Operable exterior openings (windows or skylights) are permitted instead of mechanical fans, but must have an area of not less than one-twentieth of the floor area, and a minimal size of 0.14 square meters (1.5 square ft). If natural ventilation is used for kitchen ventilation, openings must be a minimum of 0.46 square meters (5 square ft).

Public toilet room plumbing facilities must be coordinated with the ventilation system to keep odors away from other building spaces while providing fresh air. The toilet room should be downstream in the airflow from other spaces. The air from toilet rooms should not be vented into other spaces, but exhausted outdoors. By keeping slightly lower air pressure in the toilet rooms than in adjacent spaces, air flows into the toilet room from the other spaces, containing toilet room odors. This is accomplished by supplying more air to surrounding spaces than is returned. The surplus is drawn into the toilet rooms and then exhausted. Exhaust vents should be located close to toilets and above them.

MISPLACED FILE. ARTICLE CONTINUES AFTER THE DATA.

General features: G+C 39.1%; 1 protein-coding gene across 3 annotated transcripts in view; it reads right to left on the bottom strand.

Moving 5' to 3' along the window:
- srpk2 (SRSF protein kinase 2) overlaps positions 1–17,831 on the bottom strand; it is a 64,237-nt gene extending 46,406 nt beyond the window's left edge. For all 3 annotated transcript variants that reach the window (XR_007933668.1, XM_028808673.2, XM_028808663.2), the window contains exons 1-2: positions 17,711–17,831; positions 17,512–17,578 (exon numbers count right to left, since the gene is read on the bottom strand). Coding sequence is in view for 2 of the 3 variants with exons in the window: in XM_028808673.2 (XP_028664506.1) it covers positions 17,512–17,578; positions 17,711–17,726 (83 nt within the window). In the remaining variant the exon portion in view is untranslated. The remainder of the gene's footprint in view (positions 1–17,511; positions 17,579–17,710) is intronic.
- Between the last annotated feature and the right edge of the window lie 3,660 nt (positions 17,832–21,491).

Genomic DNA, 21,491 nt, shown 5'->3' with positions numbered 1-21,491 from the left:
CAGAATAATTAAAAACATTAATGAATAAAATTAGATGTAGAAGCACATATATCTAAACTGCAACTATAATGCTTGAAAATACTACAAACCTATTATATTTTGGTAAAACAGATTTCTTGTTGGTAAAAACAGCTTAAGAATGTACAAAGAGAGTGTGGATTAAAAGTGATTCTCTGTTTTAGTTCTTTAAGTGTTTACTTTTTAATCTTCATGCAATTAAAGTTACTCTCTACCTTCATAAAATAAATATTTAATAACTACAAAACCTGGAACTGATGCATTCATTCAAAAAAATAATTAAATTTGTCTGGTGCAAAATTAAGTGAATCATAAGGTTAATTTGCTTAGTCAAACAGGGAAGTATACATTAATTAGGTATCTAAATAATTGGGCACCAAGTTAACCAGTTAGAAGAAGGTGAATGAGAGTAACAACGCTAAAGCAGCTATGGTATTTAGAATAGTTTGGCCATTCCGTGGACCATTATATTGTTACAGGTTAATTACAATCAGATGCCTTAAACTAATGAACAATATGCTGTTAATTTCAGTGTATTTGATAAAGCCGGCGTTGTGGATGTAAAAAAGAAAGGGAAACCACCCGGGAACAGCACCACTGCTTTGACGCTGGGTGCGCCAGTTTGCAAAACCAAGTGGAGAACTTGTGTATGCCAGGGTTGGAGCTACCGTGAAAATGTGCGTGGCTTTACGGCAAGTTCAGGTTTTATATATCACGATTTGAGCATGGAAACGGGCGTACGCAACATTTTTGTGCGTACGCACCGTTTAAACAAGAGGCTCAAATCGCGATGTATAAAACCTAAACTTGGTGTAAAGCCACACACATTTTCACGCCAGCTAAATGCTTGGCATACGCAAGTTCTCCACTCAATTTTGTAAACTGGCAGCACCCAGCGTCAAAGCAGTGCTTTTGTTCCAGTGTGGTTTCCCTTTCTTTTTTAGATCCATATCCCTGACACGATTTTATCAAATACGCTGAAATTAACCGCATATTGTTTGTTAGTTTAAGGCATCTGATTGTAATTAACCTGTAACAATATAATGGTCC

Overall room exhaust fans are also used in storage rooms, janitor's closets, and darkrooms. The amount of outdoor air supplied is slightly less than the amount exhausted, resulting in negative air pressure within the room. This draws air in from surrounding areas, preventing odors and contamination from migrating to other areas.